Biography: Heidi Partti works as Professor of Music Education at the Sibelius Academy of the University of the Arts Helsinki in Finland. Her research interests are initiated by a need to better understand the surrounding world to help the music education profession understand and response to the rapid changes and global challenges. Heidi’s articles on topics such as music-related learning communities, digital technology, composition pedagogy, and the development of intercultural competencies in music teacher education have been published in numerous peer-reviewed journals and edited anthologies. She is passionate about questions related to equality, ethics, and socio-ecological justice, and has recently led the Yhdenvertaisesti säveltäen (Equity in Composing) project along with the composer Riikka Talvitie.
Composer Betzy Holmberg Deis (1860–1900): Feminist historical and biographical study
In this paper, I will discuss the life and career of the composer Betzy Holmberg Deis (1860–1900). Holmberg Deis is one of the many Nordic late- or new-romantic women composers, who succeeded to construct a noteworthy career in the 19th Century male-dominated and gender-prejudiced field of composing concert music. Born in Germany to a Norwegian-born mother and a Finnish father, educated in Norway, Denmark and Germany, and pursuing a career in Central-Europe, Holmberg Deis lived a cosmopolitan and transnational life, common for many Nordic women composers of the 19th and early 20th Century.
Holmberg Deis focused on orchestral and instrumental chamber music, and her symphony No. 1 (1884) was well received in the press. Yet after Holmberg Deis’s death, her figure and output were completely forgotten and left outside of the music history writing and concert culture. As typical is for many women composers of her time, most of Holmberg Deis’s compositions, as well as biographical literary remains, have disappeared.
In this paper, I will outline a biography of Betzy Holmberg Deis and an overall picture of her as a composer. My aim is to find out what can be known about her life, musical education, career, compositions and their performances and reception during her lifetime. Methodologically the research represents feminist music history and agency biographical research. The research material consists of historical original materials from several archives, mainly in Finland, Norway, Denmark, and Germany.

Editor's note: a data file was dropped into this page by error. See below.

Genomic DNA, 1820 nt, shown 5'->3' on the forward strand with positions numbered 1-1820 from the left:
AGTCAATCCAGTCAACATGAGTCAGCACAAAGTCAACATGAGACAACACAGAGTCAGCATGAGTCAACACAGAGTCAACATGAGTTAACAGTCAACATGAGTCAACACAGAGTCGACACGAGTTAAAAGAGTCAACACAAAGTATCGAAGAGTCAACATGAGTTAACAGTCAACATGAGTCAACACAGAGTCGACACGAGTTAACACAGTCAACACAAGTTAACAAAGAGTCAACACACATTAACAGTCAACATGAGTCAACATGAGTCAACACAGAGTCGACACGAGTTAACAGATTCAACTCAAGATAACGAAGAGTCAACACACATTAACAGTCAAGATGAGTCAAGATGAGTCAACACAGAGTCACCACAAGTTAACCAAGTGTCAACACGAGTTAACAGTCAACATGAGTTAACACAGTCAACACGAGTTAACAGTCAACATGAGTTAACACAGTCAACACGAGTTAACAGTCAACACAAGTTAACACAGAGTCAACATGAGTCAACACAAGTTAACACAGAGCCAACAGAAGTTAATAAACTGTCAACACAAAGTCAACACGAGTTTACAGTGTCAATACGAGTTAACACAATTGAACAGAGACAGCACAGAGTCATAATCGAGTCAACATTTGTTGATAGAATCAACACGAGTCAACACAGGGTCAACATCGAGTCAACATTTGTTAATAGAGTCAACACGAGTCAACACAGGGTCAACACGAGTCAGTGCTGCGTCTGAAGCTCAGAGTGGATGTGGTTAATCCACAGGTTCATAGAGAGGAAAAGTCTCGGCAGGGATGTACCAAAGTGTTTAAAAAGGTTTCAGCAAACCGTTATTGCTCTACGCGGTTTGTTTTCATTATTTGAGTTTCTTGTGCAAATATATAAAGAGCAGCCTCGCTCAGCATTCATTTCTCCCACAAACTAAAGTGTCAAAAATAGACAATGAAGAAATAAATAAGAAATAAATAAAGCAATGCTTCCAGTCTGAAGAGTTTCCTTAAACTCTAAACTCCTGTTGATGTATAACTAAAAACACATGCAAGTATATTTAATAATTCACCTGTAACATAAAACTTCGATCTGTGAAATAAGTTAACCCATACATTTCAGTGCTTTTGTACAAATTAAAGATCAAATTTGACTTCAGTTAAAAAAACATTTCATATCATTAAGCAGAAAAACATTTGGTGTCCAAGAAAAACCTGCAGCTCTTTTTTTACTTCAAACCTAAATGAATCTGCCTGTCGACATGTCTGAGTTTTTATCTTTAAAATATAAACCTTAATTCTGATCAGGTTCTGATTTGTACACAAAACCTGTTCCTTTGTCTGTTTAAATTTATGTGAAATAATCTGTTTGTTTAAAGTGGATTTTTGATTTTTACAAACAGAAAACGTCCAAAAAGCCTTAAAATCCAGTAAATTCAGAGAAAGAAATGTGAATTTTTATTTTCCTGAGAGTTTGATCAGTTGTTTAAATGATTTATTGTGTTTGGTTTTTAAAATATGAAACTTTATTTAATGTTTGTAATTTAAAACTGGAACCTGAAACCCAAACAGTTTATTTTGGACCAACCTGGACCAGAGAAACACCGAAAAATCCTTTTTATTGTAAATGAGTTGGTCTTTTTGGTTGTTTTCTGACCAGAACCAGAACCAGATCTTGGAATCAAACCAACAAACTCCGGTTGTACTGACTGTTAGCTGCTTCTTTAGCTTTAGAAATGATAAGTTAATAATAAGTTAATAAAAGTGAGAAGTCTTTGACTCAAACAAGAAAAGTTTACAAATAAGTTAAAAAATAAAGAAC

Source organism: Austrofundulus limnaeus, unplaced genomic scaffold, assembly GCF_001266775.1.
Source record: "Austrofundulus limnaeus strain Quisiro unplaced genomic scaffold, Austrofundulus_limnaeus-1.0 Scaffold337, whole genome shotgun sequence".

The purpose of my research is to produce new knowledge on the history of Nordic music by focusing on a women composer, previously omitted from the music history writing. Holmberg Deis’s orchestral works are lost, but three of her chamber music compositions have survived. These represent an original contribution to the Nordic late- and new-romantic repertoire.
Keywords: Betzy Holmberg Deis, music history, women composers, biographical research, feminist music research, Nordic music, 19th Century
Biography: Susanna Välimäki is associate professor of art research and head of discipline in musicology at the University of Helsinki. Välimäki is the author of four books: Subject Strategies in Music: A Psychoanalytic Approach to Musical Signification (2005), Miten sota soi? Sotaelokuva, ääni ja musiikki (How Does a War Sound? War Films, Sound and Music) (2008), Muutoksen musiikki: Pervoja ja ekologisia utopioita audiovisuaalisessa kulttuurissa (Music of Transformation: Queer and Ecological Utopias in Audiovisual Culture) (2015), and Syötävät sävelet: Vieraana säveltäjien pöydissä (Tasty Tones: A Culinary History of Classical Music) (2017). Their current research project deals with Finnish women composers born in the 19th Century. Välimäki also works as a music critic and produces radio and television programmes for Finnish Broadcasting Company. Välimäki is a founding member of the research association Suoni, which develops activist music research.
Revealing the hidden history and legacy of pioneering electronic composer Janet Beat (b. 1937)
The hidden histories and unsung voices of women electronic composers remains marginalised from history and the musical canon. This paper aims to readdress this imbalance by highlighting the concealed history and legacy of early electronic composer Janet Beat (b. 1937). Discussion will explain why Beat should be upheld as a pioneer electronic composer, by underlining her impact on the early field, her pioneering creative practices and key compositions. In addition, this paper will also highlight Beat’s legacy as an early electronic music educator and collaborator. Understanding Beat’s place in the field is a step forward in illuminating female representation, showing the falsehood of the male selected history that has portrayed this musical genre as a male dominated creative practice. This paper will outline the gender discrimination Beat experienced throughout her career, which occurred as acts prohibiting her from creating music due to her gender. Context will be provided on how Beat overcame these gender barriers to continue making and performing music. It has taken until 2021 for Beat to finally have her first ever dedicated release of her electronic compositions on the LP ‘Pioneering Knob Twiddler’, gaining wider recognition as a composer and pioneer of electronic music.